Wednesday, 12 August 2015

Is the UK's system of education fit for purpose

How can you ensure you get a good education in the UK? The answer is quite simple actually, make sure you are born to wealthy parents. Last night I had the pleasure of having a curry with my nephew who is a teacher at a local school. He was telling me about how the government curriculum changes will affect the pupils he teaches. The changes are designed to favour children who have a "broader education" and are more aware of issues in the wider world. They are designed to favour students who look beyond the confines of the tight syllabus criteria that the current GCSE exams teach. Sounds great doesn't it? Well it does if young Hartley and Auriana are taken to Tuscany every year, have a cottage in the country where they can play with the ponies and get close to nature and mummy and daddy take them on interesting trips to the science museum and the national gallery.

But what about those kids in sink estates, where mummy and daddy (if both are aound) can't afford this? The system is being heavily skewed in favour of those who have the time and cash to ensure kids get a rounded education. For those who parents are working long shifts for short money, this is not an option. The majority of homes no longer buy newspapers and with the fragmentation of TV stations, many kids have never watched the news, TV being a constant diet of Friends and The Simpsons. The days when you had to watch News at Ten, because there was nothing else to watch have long gone. Nothing would make me happier than the concept that kids in rabbit hutch flats would watch documentaries on the Discovery Channel to bolster their education, but in the real world it just doesn't happen.

The current government has no interest in ensuring that those children at the bottom of the pile are given the opportunity to better themselves. Free Schools are a sop to the affluent middle classes, so that in areas where sink schools do not meet aspirations, there can be small enclaves of middle class safety. Schools that practice selection and cherry pick the best pupils get the straight A's and the plaudits. The real heroes in the education system are those who raise children who were getting nothing into students who pass GCSE's and get some sort of chance in life.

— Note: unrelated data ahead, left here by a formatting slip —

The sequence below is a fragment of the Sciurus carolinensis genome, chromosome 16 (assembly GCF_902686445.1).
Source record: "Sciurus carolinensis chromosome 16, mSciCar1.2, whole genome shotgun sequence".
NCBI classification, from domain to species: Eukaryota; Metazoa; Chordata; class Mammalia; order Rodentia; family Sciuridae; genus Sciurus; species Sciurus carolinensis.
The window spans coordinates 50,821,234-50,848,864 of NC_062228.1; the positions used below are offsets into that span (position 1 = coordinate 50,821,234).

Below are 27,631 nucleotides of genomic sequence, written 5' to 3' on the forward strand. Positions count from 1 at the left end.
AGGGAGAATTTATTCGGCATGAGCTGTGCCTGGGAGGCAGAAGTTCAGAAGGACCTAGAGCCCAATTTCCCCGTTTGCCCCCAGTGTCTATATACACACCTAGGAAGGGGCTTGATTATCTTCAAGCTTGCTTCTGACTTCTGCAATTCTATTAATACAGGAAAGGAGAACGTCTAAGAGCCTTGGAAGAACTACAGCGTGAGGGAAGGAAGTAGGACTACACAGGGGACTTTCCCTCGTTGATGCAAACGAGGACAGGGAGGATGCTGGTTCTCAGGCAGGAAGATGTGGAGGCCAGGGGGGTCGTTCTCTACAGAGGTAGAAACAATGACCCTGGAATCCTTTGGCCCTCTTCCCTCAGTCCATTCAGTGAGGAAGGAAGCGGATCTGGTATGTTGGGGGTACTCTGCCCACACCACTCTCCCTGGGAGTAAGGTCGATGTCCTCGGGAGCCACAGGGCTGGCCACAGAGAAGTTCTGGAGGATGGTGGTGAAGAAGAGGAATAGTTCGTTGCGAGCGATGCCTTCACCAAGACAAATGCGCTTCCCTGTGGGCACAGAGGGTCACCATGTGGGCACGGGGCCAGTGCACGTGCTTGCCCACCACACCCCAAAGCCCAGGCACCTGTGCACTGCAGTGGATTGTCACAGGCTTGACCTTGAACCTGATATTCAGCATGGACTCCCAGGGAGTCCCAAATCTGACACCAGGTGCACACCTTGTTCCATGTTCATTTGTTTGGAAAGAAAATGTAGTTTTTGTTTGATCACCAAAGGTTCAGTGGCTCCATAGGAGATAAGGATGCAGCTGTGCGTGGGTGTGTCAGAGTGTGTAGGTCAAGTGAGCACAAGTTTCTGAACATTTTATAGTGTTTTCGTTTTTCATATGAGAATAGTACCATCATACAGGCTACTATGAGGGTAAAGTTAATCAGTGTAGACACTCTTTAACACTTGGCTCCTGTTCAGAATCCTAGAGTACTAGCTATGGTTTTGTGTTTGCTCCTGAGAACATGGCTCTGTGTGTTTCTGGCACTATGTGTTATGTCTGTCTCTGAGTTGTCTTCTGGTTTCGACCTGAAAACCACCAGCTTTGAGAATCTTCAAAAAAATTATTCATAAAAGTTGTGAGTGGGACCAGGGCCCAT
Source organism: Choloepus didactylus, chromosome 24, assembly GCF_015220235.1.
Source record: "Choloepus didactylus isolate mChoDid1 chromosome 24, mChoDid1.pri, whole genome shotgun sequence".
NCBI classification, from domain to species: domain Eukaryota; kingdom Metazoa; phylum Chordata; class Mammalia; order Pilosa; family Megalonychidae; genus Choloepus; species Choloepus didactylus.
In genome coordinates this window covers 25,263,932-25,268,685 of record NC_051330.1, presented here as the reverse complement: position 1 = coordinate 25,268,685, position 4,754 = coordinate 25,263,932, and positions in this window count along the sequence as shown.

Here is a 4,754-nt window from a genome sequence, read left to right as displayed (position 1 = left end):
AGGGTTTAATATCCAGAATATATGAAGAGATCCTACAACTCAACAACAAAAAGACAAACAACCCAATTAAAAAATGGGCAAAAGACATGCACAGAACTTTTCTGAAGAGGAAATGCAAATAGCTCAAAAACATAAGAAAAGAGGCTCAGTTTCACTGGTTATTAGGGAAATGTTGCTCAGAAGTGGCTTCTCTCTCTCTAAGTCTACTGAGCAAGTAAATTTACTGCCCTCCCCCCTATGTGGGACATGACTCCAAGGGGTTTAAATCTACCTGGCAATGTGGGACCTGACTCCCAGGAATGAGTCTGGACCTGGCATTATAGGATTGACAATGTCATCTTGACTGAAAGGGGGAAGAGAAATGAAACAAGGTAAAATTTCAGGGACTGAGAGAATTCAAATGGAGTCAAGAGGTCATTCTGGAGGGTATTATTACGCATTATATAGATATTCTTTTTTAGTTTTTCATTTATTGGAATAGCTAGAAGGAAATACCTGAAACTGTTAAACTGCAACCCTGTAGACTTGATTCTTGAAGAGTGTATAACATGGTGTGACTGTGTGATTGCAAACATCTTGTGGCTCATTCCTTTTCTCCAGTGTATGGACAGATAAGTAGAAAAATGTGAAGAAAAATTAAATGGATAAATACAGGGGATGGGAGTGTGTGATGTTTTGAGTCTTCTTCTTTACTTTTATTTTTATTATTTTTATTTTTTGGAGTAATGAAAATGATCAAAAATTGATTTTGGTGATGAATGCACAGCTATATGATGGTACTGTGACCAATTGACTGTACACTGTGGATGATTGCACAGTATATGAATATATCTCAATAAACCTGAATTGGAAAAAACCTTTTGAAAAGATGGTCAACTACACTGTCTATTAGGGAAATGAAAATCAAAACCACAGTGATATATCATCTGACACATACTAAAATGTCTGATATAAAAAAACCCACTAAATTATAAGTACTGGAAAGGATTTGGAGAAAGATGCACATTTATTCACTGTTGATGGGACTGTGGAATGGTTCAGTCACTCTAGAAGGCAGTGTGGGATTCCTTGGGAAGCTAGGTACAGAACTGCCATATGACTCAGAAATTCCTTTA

I've run my studio for 36 years now. We've have some families where we are now on the third generation of customers. In general people who play music are by definition atypical members of society, but what is clear to me is that parents who invest in their children see their children do well. We ran a project to get kids into music who'd never had opportunity for a couple of years. Some of the stories we heard were horrific. Even more horrific though was the lack of aspiration. If this isn't being taught at home, then it has to be taught at school. A fair education system will ensure that no matter what the background, if you work hard, you will get the opportunities and you will be given the tools to compete with your peers, regardless of their background.

The sad truth is that the syllabus changes are moving our education system away from this concept. This is bad news for the economy as ultimately it means we spend the money educating thick children from wealthy families, who ultimately don't repay that investment, whilst highly intelligent children from poor families are sidelined. Some will rise above this, but most will simply not have a rich life or contribut to the country in the way they should. Even worse, some will become embittered and use their intelligence in ways that are detrimental to our community, to try and achieve some sort of economic parity.

There is no way that this can be good for the UK. This is why a cabinet stuffed with old Etonians is clearly not fit for purpose. They simply don't get why inequality doesn't work in a modern economy. 

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